Is it better to have a mix of different credit cards?

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TheKidRico
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Is it better to have a mix of different credit cards?

Postby TheKidRico » Fri Jul 27, 2012 3:31 am

Hi new to the forum and have looked at a few threads. My question is would having a mix of credit cards help my score? I guess what I'm trying to say is that all I currently are a wells fargo visa card from when I was employed there and a u.s. bank visa card. Would having an amex or discover help at all?


MemberSince99
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Postby MemberSince99 » Fri Jul 27, 2012 4:30 pm

Welcome.

Your score doesn't really care if you have a mix (just visa or mastercard and visa for example). It's not factored into your score which type the cards are. So adding an amex or discover might help your score, but not more than say adding another visa or two would. So just get the kind you want that fits your needs and you will use, and you will be good.

Money card
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Postby Money card » Sat Jul 28, 2012 12:39 am

it does look better to have a bank card, a Discover and an American express, the reason we say this is because
when you look at your credit report if for example let's say you have a capital1 mastercard, chase freedom Visa and your wells fargo cards
when you or a creditor looks at your report all it will say is what banks you have, but if you have a wells fargo, Discover and an American express, the creditor will see a major bank , Discover and an American express this looks impresive if you ask me.
if your approved I think it's a good idea.

MemberSince99
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Postby MemberSince99 » Sat Jul 28, 2012 7:36 am

He asked about score though, as far as score it makes no difference whatsoever. Maybe an analyst will be impressed that he has an amex plat (though if they know amex they will pity him more for it) but the score doesn't care at all.

TheKidRico
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Postby TheKidRico » Sat Jul 28, 2012 6:19 pm

I did mean credit score. But never thought to consider what an analyst would think about major banks on my report.

MagneticStripes
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Postby MagneticStripes » Sat Jul 28, 2012 7:51 pm

I believe if you have a charge card (such as Amex Gold, Chase Ink Bold etc.), it will help since these are reported as an open line of credit rather than revolving, which most credit cards are reported as (since you don't have to pay off every month and there is a defined limit). Having a mix of different types of credit (open line with charge card, revolving with credit card, home loans, car loans) would increase score moreso than just credit card from different issuers.

hematino
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Postby hematino » Mon Jul 30, 2012 12:07 am

MagneticStripes wrote:I believe if you have a charge card (such as Amex Gold, Chase Ink Bold etc.), it will help since these are reported as an open line of credit rather than revolving, which most credit cards are reported as (since you don't have to pay off every month and there is a defined limit). Having a mix of different types of credit (open line with charge card, revolving with credit card, home loans, car loans) would increase score moreso than just credit card from different issuers.

+1

Mix of credit is supposed to account for 10% of your FICO score. It's not a huge percentage by any stretch but if some of the heavier components of your score aren't perfect, having a mix of credit types on record is a way to boost your credit score.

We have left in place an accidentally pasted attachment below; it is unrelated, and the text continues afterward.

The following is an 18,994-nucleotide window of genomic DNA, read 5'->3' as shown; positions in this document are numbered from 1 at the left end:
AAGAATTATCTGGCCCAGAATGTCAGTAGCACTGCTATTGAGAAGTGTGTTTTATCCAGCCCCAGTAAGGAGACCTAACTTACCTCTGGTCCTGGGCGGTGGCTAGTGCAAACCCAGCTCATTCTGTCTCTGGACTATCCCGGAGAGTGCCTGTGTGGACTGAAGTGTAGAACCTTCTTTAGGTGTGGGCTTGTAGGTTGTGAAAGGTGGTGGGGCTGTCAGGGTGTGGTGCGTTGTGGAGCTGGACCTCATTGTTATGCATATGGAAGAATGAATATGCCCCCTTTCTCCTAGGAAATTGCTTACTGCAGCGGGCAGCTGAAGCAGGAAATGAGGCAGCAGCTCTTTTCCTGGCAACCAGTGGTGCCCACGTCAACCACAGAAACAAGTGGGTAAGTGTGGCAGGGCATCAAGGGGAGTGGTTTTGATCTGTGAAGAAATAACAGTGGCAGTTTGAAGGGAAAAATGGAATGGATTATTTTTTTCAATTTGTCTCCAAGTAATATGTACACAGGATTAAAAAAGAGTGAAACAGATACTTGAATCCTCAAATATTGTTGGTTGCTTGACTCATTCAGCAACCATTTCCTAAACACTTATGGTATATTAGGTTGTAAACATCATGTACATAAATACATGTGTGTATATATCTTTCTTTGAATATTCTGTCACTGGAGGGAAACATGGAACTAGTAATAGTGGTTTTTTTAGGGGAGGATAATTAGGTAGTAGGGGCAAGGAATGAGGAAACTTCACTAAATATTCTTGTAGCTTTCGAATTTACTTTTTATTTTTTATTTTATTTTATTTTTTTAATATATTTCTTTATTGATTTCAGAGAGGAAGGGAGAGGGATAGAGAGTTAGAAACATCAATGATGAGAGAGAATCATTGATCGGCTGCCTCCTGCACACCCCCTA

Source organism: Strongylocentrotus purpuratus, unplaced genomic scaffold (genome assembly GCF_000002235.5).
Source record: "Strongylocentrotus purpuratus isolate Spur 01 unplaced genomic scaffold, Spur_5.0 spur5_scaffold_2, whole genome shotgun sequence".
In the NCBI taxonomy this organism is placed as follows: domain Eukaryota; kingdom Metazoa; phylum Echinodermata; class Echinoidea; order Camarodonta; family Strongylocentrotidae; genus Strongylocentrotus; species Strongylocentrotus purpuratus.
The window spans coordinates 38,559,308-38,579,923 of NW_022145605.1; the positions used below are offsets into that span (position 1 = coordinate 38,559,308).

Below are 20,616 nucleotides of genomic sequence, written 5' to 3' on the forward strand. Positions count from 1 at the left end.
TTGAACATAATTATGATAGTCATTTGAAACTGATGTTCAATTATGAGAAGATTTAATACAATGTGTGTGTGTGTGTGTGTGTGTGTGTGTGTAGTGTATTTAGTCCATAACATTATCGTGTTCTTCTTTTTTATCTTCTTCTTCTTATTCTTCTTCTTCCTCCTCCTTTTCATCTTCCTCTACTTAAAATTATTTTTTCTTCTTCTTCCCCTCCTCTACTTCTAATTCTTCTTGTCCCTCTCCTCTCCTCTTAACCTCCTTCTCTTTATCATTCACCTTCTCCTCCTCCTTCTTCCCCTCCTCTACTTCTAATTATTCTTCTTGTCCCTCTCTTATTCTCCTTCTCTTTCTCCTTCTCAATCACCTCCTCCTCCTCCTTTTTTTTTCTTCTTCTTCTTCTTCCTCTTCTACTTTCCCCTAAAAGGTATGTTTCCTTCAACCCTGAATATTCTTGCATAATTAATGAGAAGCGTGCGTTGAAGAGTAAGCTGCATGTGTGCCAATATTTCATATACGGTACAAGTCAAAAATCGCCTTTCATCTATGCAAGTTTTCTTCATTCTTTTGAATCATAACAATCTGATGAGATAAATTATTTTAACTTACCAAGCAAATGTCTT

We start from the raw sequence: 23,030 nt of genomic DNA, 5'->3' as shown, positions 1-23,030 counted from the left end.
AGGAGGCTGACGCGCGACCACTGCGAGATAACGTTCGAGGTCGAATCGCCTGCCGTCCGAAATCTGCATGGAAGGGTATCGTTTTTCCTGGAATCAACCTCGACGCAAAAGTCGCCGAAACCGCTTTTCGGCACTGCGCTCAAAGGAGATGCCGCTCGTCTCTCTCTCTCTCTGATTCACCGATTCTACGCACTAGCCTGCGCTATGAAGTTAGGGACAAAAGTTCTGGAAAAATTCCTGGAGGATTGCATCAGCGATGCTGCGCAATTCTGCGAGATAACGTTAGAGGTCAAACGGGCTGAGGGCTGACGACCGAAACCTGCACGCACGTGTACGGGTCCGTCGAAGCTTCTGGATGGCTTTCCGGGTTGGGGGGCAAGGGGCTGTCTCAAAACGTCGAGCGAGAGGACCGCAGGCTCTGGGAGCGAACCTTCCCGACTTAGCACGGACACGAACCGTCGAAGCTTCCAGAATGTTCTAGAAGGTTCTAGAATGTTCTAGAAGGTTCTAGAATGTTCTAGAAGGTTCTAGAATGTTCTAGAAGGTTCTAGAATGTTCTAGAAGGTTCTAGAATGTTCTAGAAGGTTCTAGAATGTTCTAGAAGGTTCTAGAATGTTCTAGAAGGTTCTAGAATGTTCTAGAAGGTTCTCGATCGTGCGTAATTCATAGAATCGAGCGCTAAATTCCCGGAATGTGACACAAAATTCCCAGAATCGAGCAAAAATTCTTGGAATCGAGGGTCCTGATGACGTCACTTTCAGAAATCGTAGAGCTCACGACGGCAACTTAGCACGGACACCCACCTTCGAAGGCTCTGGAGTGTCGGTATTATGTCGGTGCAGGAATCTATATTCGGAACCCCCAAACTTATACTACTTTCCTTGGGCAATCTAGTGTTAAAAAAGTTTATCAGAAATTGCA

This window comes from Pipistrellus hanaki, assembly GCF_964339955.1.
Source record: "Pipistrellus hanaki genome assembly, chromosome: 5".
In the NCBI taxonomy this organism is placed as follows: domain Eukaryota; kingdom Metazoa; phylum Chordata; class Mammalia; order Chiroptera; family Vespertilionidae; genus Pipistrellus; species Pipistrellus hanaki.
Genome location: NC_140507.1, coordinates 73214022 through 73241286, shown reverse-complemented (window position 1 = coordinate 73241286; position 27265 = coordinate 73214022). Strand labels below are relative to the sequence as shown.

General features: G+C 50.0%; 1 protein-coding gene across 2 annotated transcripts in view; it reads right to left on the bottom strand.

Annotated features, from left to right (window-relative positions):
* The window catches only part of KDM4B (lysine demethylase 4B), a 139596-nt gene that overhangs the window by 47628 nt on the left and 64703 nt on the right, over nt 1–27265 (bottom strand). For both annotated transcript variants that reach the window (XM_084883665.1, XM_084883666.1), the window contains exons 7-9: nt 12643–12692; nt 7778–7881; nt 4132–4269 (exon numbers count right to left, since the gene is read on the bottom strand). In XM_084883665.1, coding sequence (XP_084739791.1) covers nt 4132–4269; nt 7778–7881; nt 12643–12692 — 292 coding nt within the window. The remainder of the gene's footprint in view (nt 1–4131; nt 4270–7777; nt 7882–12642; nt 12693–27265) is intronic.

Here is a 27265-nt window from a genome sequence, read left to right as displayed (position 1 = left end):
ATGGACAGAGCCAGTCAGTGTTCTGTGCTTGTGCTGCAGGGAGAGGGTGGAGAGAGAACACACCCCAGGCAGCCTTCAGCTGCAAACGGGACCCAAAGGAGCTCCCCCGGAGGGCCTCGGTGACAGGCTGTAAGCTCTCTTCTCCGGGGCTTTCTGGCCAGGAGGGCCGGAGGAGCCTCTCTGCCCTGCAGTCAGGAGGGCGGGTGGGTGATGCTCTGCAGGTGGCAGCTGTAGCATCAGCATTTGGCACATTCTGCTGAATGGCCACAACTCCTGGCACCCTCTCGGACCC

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MemberSince99
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Postby MemberSince99 » Mon Jul 30, 2012 6:31 am

I had 3 Amex cards, Discover, Visa and Mastercard and my score did not go up as a result of that, just as a result of having several cards.

hematino
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Postby hematino » Mon Jul 30, 2012 12:30 pm

MemberSince99, sorry I should have been more clear. That's not exactly what I meant-- you could have 3 revolving credit cards or 37, it makes no difference and does not affect the 10% credit mix part of your FICO. Regardless of whether they are all Visas or you have a combination of Visas, Mastercards, Discover, American Express, etc, it doesn't matter to calculate the numerical score. It DOES makes a slight difference though when at least one of your cards is a charge card (as opposed to a revolving card) because they get reported differently to the credit bureaus. Don't get me wrong, it won't make as big of a difference as if you have revolving credit cards and say a mortgage or auto loan, but it does get taken into account and will slightly boost your score in the long run. Hope this makes more sense.
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MemberSince99
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Postby MemberSince99 » Mon Jul 30, 2012 12:40 pm

It depends on the scoring model. As a sole result of my last Amex charge dropping off my report of whatever flavor of TU CreditKarma uses, my score on there went up 8 pts. It's not a FICO, and obviously it's a very flawed model when you see that, but it's really hard to come up with hard and fast rules on this stuff because it seems like it can be different with every version they come out with.

I agree with what you are saying, but this is also what I saw. I know no one really cares what CK says (nor should you) and only your FICO score really matters. I guess I just hope people are aware for every rule there's an exception, somewhere. Part of what makes this so crazy or so fun depending on your perspective!



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